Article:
interviews

10 April 1998

With the Art of Noise’s Anne Dudley

She doesn’t look like an experimental art-pop terrorist, but then you’d expect them to come in disguise. There could be one sitting next to you right now. The only clue to Anne Dudley’s identity as a founder member of the thrilling 1980s electronic collective The Art Of Noise, when her tall, blonde figure strides into a cosy top-floor London studio, lies in the ascetic, Bauhaus functionality of her clothing. Plain white shirt, slate-grey trousers – the purist colours of a minutely pencilled musical stave.

In fact, no one was ever quite sure who The Art Of Noise were, as they refused – a viciously clever stroke, in the heyday of New Romanticism – to pose for publicity photos. But Dudley has found a quite different fame lately, as the only British artist to be honoured at this year’s Academy Awards, for her musical score to The Full Monty. When the news broke, Dudley was out of the country, but a gang of craven hacks from the Express found out where her parents lived and camped outside their house, harrassing them for quotes. She finds the sudden media interest bizarre. “People always want a soundbite,” she observes, colouring the last word with a subterranean disgust. Continued →

14 November 1997

With Hammer composer James Bernard

The composer-in-residence at the house of horror is back in business. Writing music to make your flesh creep is his speciality, and he is rumblingly passionate about it: “If Dracula’s approaching a victim, and there’s a lovely nubile lady in bed, and she’s tossing and turning and restless, and the window’s open, and she’s got the maid to come and take all the garlic flowers out of the room – suddenly you cut from her to the window, and there is Christopher Lee as Count Dracula… You’ve got to have a great ‘Oh-Woaaah!’ at that moment. If you try to be subtle, it simply doesn’t work – if you say I’m going to be very clever here and just have a little ‘ee-oo-wee’, it sounds terribly weak, you know…”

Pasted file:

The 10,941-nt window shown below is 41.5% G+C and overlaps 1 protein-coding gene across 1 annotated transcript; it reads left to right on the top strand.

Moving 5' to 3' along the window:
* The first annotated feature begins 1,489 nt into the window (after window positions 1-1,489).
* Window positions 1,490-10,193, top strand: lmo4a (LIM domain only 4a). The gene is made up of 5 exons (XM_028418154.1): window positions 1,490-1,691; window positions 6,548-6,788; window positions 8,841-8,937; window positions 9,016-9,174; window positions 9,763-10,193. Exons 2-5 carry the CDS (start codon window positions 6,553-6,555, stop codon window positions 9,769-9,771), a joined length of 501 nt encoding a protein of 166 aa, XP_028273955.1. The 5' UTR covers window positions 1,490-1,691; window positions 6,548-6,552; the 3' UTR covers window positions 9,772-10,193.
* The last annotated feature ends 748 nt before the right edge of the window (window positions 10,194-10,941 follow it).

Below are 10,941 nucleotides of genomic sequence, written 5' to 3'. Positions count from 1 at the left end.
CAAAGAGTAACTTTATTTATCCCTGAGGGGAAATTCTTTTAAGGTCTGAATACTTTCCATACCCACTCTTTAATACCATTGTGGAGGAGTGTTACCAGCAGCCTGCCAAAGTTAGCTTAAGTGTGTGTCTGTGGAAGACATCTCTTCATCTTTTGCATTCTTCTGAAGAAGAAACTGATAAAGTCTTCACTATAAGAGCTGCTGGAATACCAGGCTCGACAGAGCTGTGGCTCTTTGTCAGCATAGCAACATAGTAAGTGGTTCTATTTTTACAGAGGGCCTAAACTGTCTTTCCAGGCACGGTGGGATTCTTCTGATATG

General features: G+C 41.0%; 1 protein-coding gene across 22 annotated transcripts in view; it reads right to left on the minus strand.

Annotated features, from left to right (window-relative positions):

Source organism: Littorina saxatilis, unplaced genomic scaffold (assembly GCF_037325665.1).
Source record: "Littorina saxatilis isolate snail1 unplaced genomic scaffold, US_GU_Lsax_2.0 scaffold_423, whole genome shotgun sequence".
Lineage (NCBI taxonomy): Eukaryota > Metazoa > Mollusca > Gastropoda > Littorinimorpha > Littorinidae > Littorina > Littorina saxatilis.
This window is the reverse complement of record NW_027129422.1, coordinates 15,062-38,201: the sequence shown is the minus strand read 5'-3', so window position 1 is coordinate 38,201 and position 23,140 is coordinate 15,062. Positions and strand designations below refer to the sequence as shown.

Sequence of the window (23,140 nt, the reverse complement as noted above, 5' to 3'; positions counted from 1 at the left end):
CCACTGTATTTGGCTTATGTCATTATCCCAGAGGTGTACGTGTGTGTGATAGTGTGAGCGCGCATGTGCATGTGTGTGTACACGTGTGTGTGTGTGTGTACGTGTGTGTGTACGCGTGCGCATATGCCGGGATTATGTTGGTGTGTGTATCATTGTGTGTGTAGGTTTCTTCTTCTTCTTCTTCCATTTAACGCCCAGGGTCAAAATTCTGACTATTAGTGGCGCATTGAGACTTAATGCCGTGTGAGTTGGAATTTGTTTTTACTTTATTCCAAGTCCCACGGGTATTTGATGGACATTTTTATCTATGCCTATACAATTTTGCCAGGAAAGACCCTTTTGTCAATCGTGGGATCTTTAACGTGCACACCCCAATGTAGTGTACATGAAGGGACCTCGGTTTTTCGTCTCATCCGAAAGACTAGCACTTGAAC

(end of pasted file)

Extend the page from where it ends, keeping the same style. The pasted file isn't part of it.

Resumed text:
Resplendent in a green jogging-suit and wide-collared floral shirt, the dapper, silver-haired speaker leans back on his sofa, sips at a glass of blood-red wine, and gives a little low chuckle. This man is James Bernard, an unsung giant among film composers, who wrote the supernatural soundtracks for countless cult-classic Hammer films in the 1950s and 1960s. Now he has written a beautifully lush and brooding new score for the dark prince of horror films, FW Murnau’s silent masterpiece, Nosferatu, which had its premiere 75 years ago in 1922, and took its director and star, Max Schreck, to Hollywood. Continued →

26 April 1996

Interviewing Lawrence Norfolk

There are rats in Lawrence Norfolk’s new book. Infesting the topographically unpredictable buildings of 16th-century Rome, they consciously plan and execute sanguinary wars of espionage and repulse. There are herring, too, swimming about in the depths and dumbly curious at the periodical tributes – animals, ships, sometimes a whole city – that humans cast down to them. There is even a deliberating ant.

Such virtuosic anthropomorphisms abound in The Pope’s Rhinoceros, furnishing both wry counterpoint to the human drama, and a visceral narrative bedrock. “I think most literary urges are really very primitive,” Norfolk explains. “And if you’ve got animals, you can’t have nebulous, nuanced desires to move the story on – they eat, they fuck, they shit. If you can root your action to those three really basic things, you’ve got a pretty unassailable story to tell.” He does. The Pope’s Rhinoceros is a gargantuan, dazzling fable, based on the true story of how the Portuguese captured a rhinoceros for the pleasure-loving Pope Leo, only for their ship to be wrecked off the coast of Italy. It is even better than his debut, the Augustan-steampunk classical-mythology conspiracy-thriller, Lemprière’s Dictionary, published when he was an unknown 27-year-old. It won the 1992 Somerset Maugham Award and went on to sell half a million copies worldwide. Given the prospect of interviewing such an author, it is tempting just to invite him to compile his own version of Nietzsche’s Ecce Homo, and fill in the blanks under “Why I Am So Clever” and “Why I Write Such Good Books”. Continued →